sun 08/12/2019

politics

Motherless Brooklyn review – tic tec

Edward Norton has wanted to adapt Motherless Brooklyn since Jonathan Lethem’s acclaimed novel was first published 20 years ago. His film (as producer, writer, director and star) is an obvious labour of love, an evocative, entertaining, old-fashioned...

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Ravens: Spassky vs. Fischer, Hampstead Theatre review - it's game over for this chess play

We’ve had Chess the musical; now, here’s Chess the play. Tom Morton-Smith, who has experience wrestling recent history into dramatic form with the acclaimed Oppenheimer, turns his attention to the 1972 World Chess Championship in Reykjavík, in which...

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Billy Bragg, Islington Assembly Hall review - a pep talk from the progressive patriot

It’s always good to be among friends and it’s safe to say that everyone gathered at Islington Assembly Hall on Saturday for the third and final North London gig of Billy Bragg’s One Step Forward, Two Steps Back Tour was left of centre. The tour...

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Ivo Graham: The Game of Life, Soho Theatre review - privilege and parenting

Ivo Graham's latest show The Game of Life follows on from his previous hour, in which he talked about passing a milestone in life and the prospect of starting a family. Now he is a dad, and uses domestic detail as the starting point for some fine...

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The Report review - searing political drama

It should come as no surprise that the writer of Side Effects and Contagion, Scott Z. Burns, is capable of directing a whip-smart drama like The Report. Known for his collaborations with Steven Soderbergh, most recently on...

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Meeting Gorbachev review - Werner Herzog offers a swansong tribute

You react differently to Meeting Gorbachev knowing that the film’s subject was on occasions brought to its interviews from hospital by ambulance; his interlocutor, Werner Herzog, doesn’t mention that fact, of course, anywhere in the three encounters...

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Sorry We Missed You review – Ken Loach's unapologetic assault on the gig economy

If the recent period of British history that has involved recession, austerity, the hostile environment and Brexit is to have chroniclers, who better than Ken Loach and his trusty screenwriter Paul Laverty. Their blend of carefully researched social...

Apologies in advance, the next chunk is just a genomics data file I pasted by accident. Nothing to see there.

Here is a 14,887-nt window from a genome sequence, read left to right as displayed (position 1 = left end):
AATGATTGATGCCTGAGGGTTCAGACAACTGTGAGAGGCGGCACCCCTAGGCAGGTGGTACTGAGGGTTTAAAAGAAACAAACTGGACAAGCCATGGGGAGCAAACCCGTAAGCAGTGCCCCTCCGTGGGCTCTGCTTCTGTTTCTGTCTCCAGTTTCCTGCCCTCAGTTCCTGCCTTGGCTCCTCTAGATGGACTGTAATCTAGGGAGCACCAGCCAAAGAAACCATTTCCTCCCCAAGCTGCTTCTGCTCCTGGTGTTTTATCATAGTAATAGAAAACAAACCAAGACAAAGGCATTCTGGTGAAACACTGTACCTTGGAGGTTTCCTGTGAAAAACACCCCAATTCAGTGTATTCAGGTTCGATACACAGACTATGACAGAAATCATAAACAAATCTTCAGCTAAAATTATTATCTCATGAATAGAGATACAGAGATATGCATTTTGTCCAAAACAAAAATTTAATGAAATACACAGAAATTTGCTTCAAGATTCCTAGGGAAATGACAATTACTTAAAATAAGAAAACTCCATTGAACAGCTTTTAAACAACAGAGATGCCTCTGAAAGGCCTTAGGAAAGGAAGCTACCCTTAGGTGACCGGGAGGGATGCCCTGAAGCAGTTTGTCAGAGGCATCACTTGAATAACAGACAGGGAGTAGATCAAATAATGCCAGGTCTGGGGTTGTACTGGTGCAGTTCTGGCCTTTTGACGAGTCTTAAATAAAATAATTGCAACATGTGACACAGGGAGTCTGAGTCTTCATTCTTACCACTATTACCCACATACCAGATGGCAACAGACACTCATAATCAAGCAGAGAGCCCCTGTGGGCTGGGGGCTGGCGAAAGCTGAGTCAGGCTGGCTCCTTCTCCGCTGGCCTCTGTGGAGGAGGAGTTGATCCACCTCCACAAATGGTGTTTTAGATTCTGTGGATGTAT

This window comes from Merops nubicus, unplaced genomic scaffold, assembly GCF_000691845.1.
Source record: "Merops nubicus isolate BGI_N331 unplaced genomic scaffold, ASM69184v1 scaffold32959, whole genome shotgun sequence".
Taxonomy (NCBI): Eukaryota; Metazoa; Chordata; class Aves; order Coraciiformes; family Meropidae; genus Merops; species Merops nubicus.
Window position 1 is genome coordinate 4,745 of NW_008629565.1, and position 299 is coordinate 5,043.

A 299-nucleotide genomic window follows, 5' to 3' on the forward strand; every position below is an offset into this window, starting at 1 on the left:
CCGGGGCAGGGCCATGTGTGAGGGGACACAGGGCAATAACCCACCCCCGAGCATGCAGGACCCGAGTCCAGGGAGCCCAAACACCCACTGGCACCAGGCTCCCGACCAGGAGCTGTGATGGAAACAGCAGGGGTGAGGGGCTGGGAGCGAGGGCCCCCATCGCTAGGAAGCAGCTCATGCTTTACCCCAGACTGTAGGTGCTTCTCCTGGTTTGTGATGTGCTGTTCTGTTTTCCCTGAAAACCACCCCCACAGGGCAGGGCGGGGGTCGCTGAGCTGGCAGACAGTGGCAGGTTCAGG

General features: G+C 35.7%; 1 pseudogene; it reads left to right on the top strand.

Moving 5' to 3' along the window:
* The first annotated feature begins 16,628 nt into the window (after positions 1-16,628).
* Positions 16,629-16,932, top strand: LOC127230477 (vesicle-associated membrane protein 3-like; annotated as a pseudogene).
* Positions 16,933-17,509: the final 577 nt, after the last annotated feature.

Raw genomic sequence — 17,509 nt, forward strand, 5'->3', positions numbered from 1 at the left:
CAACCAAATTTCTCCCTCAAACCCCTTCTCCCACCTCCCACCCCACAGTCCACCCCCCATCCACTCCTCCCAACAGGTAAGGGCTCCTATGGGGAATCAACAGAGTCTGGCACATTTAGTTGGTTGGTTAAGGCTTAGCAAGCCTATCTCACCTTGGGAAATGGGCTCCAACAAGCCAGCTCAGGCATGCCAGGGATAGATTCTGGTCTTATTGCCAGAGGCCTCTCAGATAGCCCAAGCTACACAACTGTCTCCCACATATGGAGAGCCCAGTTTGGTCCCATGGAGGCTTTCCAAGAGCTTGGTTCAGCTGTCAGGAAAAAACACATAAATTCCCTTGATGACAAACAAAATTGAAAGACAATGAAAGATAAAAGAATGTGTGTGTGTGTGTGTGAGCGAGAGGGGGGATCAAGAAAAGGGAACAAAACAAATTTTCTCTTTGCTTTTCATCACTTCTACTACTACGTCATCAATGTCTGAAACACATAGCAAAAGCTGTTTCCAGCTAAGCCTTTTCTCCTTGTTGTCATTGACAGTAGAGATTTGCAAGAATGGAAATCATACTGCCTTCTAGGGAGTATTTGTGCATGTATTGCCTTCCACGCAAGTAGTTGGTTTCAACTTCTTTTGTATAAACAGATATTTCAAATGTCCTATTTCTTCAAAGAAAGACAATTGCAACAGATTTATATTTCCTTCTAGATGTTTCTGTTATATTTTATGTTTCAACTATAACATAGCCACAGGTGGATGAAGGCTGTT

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Ben Elton, Tunbridge Wells Assembly Hall review - magnificent return to stand-up

It has been 15 years since Ben Elton, known as Motormouth in his 1980s heyday – last toured. A decade-and-a-half ago, one of the instigators of alternative comedy tells us at the top of the show, he could have still passed muster as young or cool....

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Black and Blue review - police thriller aims high and misses

Police corruption has fuelled many a Hollywood thriller, but sadly Black and Blue is no Training Day or The Departed. Naomie Harris plays US Army veteran turned rookie cop Alicia West, just three weeks into a career with the New Orleans police...

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Official Secrets review – powerful political thriller

Early in the political drama Official Secrets, Keira Knightley’s real-life whistleblower Katharine Gun watches Tony Blair on television, giving his now infamous justification for the impending Iraq War, namely the existence of weapons of mass...

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'A laboratory for everything': Jasper Parrott on the future of his classical music agency

Fiftieth anniversary? It seems incredible but also so exhilarating not least because these times we live in now seem to me to be a golden age for music of all kinds and in particular for what we label so inadequately classical music. This flowering...

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Rigoletto, Welsh National Opera review - same old update, fine performance

Considering the doubtfulness of its underlying idea, James Macdonald’s production of Rigoletto has shown remarkable staying power since its Cardiff début 17 years ago. It’s true that this particular opera - which, unlike one or two others of Verdi’s...

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